Counterfeiting is nothing new. Remember bootleg DVDs? What about that pair of “Chanel” earrings you bought on Canal Street in New York, or the £10 “Rolex” you treated yourself to on the beach. A friend of mine once arrived at a restaurant and asked the awaiting gang of us: “What do you think of my new Louis Vuitton bag?” “I think it’s not Louis Vuitton,” I said, and we all laughed — because it cost £30, not £3,000.
According to the Organisation for Economic Co-operation and Development, handbags are the most counterfeited item on earth, followed by shoes, watches, perfume, and cosmetics. But in one area of the fast-paced and hugely launch-driven beauty industry, business is really booming: Counterfeits and (usually vastly inferior) knockoff versions of the pricey beauty tools we love — from hair straighteners to battery-operated cleansing devices — are springing up as fast as new products appear, and you don’t need to lurk around a back alley to get your hands on them. They’re all online and as easy to obtain as the real deal. One beauty tech brand alone says hundreds of thousands of pounds’ worth of fake stock is being uncovered every week.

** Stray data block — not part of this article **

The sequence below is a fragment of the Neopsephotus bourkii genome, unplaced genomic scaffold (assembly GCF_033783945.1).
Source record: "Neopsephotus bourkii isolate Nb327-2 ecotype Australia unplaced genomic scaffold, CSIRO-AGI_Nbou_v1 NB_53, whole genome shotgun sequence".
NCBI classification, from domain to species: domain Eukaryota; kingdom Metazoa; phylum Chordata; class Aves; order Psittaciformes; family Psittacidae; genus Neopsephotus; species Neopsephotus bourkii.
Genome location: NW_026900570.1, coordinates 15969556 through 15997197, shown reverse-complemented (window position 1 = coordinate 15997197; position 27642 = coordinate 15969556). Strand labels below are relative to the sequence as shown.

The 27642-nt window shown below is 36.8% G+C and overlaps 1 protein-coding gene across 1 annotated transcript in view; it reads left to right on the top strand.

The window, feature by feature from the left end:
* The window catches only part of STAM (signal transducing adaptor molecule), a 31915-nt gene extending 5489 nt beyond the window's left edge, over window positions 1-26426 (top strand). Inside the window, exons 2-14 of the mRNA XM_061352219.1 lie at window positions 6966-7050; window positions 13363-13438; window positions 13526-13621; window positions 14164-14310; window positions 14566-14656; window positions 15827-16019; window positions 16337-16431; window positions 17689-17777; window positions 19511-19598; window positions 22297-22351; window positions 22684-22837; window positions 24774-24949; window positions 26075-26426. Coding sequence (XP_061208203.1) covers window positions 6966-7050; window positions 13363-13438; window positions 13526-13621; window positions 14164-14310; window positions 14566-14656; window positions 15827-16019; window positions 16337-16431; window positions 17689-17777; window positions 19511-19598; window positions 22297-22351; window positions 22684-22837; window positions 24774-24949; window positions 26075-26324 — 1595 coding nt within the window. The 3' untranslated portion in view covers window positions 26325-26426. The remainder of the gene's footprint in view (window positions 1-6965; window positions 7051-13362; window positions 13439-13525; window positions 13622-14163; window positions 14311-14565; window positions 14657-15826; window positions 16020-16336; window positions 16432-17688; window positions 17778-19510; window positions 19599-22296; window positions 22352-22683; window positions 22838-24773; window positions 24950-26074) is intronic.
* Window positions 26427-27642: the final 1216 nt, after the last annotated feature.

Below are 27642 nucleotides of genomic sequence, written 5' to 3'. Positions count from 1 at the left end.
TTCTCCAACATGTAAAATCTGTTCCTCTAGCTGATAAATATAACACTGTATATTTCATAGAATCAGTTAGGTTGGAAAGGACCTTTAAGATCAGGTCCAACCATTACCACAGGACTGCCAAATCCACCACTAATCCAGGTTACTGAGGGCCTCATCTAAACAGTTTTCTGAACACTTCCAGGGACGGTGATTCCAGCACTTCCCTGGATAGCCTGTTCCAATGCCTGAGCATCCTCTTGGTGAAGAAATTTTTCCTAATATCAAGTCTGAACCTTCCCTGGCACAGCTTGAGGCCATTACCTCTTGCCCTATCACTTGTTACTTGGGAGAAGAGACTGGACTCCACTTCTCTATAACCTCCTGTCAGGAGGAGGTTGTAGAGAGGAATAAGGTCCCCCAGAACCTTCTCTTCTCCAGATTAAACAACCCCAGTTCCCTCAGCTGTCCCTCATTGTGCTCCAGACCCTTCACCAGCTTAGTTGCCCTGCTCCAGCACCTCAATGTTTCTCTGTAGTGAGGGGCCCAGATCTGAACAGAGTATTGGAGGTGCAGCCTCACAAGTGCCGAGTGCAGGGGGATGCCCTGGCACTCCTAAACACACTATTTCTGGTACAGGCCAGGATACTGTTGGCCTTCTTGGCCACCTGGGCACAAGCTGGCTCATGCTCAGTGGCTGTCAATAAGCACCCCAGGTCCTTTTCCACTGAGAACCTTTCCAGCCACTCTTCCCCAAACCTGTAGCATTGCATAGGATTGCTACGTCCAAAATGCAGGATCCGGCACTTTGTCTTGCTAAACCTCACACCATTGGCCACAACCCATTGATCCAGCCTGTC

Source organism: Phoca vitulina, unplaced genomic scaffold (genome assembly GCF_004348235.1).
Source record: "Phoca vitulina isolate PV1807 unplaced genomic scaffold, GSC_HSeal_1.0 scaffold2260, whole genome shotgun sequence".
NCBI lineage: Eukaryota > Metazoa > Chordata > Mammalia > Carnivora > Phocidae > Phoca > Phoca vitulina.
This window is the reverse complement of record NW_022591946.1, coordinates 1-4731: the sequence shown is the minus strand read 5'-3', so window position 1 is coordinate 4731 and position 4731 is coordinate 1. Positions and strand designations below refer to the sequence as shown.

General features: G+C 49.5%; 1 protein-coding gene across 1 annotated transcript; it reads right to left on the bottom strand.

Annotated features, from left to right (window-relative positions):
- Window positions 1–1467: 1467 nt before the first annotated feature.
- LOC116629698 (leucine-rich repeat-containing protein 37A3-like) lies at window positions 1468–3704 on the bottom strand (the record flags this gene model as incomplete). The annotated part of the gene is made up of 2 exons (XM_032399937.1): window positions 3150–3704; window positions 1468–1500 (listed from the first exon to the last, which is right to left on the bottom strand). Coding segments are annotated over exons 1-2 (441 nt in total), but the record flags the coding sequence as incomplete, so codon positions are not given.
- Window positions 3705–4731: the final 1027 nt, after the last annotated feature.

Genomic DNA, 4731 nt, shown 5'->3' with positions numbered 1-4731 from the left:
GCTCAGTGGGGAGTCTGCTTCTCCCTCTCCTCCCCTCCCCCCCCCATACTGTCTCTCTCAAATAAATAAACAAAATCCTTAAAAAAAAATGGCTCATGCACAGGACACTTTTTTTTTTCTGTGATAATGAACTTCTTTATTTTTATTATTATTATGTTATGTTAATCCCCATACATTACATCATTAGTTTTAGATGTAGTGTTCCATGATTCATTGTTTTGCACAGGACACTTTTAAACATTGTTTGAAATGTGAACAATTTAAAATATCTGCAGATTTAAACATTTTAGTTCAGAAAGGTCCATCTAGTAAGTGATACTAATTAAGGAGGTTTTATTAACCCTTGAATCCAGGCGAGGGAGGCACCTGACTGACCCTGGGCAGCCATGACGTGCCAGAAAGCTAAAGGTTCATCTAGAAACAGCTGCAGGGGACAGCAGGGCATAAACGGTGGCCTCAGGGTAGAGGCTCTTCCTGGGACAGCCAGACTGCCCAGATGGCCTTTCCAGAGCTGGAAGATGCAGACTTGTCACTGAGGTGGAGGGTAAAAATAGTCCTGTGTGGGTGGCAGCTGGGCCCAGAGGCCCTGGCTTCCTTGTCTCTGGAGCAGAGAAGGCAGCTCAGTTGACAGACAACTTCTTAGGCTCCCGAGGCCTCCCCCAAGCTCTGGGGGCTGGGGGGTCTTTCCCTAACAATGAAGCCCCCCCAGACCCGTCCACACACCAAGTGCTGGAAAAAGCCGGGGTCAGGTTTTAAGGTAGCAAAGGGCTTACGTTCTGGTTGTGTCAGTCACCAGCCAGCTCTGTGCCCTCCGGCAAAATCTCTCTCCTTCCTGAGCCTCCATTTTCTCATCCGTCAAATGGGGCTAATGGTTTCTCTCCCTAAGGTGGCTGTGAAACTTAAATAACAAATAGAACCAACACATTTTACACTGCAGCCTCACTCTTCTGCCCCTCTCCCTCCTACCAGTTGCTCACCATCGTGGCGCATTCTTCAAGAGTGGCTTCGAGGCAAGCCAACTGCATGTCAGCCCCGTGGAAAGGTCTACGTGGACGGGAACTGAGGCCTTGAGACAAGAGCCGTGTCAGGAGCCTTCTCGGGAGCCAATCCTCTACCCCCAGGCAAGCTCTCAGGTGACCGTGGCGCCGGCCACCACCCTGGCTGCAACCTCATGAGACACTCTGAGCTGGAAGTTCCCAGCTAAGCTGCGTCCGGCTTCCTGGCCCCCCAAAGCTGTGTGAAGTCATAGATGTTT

If you are …read more